Johanna St. Michaels’ first documentary Best Wishes
Bernhard was awarded the Swedish national film award “Dokumentärfilmspremien” in 2003.
Her second work, Snap Shots from Reality,
was nominated for Best International Short at the Bird Eye’s View festival at
London’s ICA, as well as receiving a special mention at Nordic Panorama. St. Michaels was granted the Gothenburg culture prize in 2011 for her art film The Island Amid The Worlds.
an actress and photographer, St. Michaels studied at the Lee Strasberg Theatre &
Film Institute and the School of Visual Art in New York City and has a master’s
degree in fine art photography from the University of Gothenburg. Her latest documentary, Penthouse North, follows a former beauty queen, Agneta Eckemyr, living in the shadow of her glorious past and struggling with the challenges of aging and surviving in a city with no mercy. (Saint Michaels
Penthouse North will play at DOC NYC on November 16.
W&H: Please give us your description of
the film playing.
a slice of real life, where a woman experiences the American Dream backwards.
W&H: What drew you to this story?
first it was Agneta and her story: that she had written a script about herself
when she was a young actress/model, her struggles with aging and the flipside
of the fashion/film industry. Then it became apparent to me that the film was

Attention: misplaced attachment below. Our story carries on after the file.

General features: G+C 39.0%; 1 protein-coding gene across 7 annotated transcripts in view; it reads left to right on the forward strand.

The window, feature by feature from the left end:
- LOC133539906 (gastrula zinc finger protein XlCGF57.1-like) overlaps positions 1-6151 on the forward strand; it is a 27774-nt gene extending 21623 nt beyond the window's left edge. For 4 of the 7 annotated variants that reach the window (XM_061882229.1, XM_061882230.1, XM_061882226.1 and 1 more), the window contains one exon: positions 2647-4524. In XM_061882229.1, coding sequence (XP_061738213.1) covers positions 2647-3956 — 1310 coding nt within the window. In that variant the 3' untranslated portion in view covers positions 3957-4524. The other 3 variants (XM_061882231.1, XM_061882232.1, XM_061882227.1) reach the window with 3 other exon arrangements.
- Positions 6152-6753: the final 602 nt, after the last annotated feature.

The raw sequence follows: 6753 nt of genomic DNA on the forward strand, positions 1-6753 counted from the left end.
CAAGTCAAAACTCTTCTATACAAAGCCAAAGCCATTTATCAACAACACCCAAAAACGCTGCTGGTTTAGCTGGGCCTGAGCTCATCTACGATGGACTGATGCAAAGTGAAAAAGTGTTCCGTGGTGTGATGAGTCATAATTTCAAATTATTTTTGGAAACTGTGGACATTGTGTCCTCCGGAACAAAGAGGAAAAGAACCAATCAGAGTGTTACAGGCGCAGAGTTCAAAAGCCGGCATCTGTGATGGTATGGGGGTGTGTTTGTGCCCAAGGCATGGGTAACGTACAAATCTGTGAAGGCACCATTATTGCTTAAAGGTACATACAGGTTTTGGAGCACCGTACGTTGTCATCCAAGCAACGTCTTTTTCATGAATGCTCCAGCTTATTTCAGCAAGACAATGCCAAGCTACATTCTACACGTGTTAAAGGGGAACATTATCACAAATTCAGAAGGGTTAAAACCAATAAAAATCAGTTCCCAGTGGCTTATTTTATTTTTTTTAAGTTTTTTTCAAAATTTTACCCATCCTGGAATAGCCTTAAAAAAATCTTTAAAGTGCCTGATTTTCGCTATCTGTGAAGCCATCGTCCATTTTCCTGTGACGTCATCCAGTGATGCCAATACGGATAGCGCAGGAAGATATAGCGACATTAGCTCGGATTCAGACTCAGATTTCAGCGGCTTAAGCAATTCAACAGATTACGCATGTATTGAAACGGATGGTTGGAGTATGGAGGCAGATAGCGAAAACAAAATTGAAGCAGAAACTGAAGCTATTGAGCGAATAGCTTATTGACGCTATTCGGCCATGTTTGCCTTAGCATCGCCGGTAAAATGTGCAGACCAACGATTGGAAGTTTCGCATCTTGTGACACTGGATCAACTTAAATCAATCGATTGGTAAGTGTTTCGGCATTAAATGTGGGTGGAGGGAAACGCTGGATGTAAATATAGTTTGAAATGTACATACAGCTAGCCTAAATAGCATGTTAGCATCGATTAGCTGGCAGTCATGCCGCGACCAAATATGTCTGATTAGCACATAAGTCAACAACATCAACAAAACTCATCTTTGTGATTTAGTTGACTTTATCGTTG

about her struggle to keep her home, like many other Americans at that time.
W&H: What was the biggest challenge in
making the film?
make sure that we made a sensitive and respectful portrait of Agneta in a very
difficult situation. We had three different test audiences to try to ensure
this during the editing process.
W&H: What do you want people to think
about when they are leaving the theater?
would like them to think of women in their lives, maybe especially their
daughters. That beauty is not everything. To give women equal rights so they
don’t have to depend on men. That we stop treating female beauty as a commodity.
And finally, to not get too attached to material things that in the end suffocate
you. Letting go is part of life.
W&H: What advice do you have for other
at it. Take risks, and do the films you want to do.
W&H: What’s the biggest misconception
about you and your work?
Sweden, I’ve heard over the years from male colleagues that I had it so easy since
I’m a woman and financiers had to give money to me because of that, due to our
laws for equal rights. They have often told me it’s a disgrace when there are
so many good male directors out there.
The truth is that in documentary filmmaking
in Sweden, there is pretty much equality between the sexes. And the reason that
I make a lot of productions is that I work very hard, and a lot of times I make
films even if there is no money. To me, it is important to get a message across
even if it is to a small independent audience.
W&H: How did you get your film funded?
film took four years to make. We started with developing money from the Swedish
Film Institute and Swedish national television. I also participated in Eurodoc, the
international workshop in producing. But the film has mainly Swedish
W&H: Name your favorite woman-directed
film and why.
JSM: Orlando by Sally Potter, based on
Virginia Woolf’s book. I think this is a great, complex story that is well made.
And I love the play with gender roles. For
documentary, my favorite is Barbara Kopple’s Harlan County, USA because of its political message.